While American training has significantly improved the combat effectiveness of Army units, mainly special force and light infantry units, these units have very little in the way of Air Force and Navy support. The Philippines Air Force (PAF) has only eight F-5E Tiger IIs warplanes left. These were all grounded two years ago due to fatigue and poor maintenance, which had led to an F-5E crashing. In a famous incident during the 1986 overthrow of then President Marcos, an F-5E making a bombing run on military supporters of Marcos actually broke up in mid-air when the pilot pulled up from his dive.
The Philippines Navy (PN) is in a worse situation, with virtually no ability to patrol territorial waters, much less chase the speedboats smuggling for the Abu Sayaff, the Peoples National Army (NPA) and the Moro Islamic Liberation Front (MILF). The majority of the Philippine Navy's fleet were made in the late 1940s, and there are now very few combat capable ships.
In an attempt to address these problems, and upgrade its Armed Forces, the Philippines government has made available more than one billion Filipino pesos for new acquisitions. This may seem a lot, until you realize that 1 billion pesos is equivalent to $18 million. So to get in new equipment, the AFP has to look for donations. On the shopping list are a squadron of ground attack aircraft and 40 UH-1 helicopters, at least ten of which are being donated by the USA.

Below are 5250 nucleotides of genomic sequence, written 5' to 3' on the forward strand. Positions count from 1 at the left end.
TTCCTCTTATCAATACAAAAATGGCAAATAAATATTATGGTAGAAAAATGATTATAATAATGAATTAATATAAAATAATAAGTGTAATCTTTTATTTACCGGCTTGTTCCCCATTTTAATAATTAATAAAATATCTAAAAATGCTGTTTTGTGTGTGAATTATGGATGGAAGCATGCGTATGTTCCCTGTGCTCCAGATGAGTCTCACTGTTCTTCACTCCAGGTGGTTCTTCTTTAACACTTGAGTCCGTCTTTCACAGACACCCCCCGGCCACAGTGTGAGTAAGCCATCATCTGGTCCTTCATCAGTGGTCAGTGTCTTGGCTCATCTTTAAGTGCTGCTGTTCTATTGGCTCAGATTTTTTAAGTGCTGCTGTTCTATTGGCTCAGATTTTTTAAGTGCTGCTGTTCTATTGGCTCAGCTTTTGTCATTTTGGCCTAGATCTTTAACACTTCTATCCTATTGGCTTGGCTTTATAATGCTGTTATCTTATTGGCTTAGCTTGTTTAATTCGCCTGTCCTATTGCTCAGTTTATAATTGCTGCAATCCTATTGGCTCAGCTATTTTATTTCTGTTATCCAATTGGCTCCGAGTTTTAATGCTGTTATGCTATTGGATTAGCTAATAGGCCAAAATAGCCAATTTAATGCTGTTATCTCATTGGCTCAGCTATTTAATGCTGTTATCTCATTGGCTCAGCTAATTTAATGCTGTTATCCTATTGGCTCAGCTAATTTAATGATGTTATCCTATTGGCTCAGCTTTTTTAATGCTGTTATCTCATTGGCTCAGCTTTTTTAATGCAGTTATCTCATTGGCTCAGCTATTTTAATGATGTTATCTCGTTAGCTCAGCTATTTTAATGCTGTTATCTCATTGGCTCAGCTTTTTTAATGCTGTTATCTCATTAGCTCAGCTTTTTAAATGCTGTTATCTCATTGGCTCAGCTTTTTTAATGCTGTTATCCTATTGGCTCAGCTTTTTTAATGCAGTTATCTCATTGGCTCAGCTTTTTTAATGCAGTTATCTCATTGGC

The PN will also get a critical boost, with the arrival of three second hand patrol ships in a few months, two from South Korea, and a Cyclone Class fast attack craft from the US. The Cyclone will, if properly employed, finally give the PN the ability to chase down and destroy the pesky speedboats of the insurgents. --Shawn Chung
The Philippines military is looking for hand-outs. A major factor, contributing to the inability of the Armed Forces of the Philippines (AFP) to combat insurgents and terrorists based in the Southern Philippines, is the almost total obsolesce of its Air Force and Navy. This has led to poor training standards and low readiness. In general, the AFP is in a terrible shape, with very few operational aircraft or ships, and army units with morale so low that one small special forces unit actually staged a short, thankfully bloodless, failed mutiny to protest perceived bureaucratic graft and corruption. This is partly the reason why US Special Forces were brought in to help train the Army units involved in the counter-insurgency war.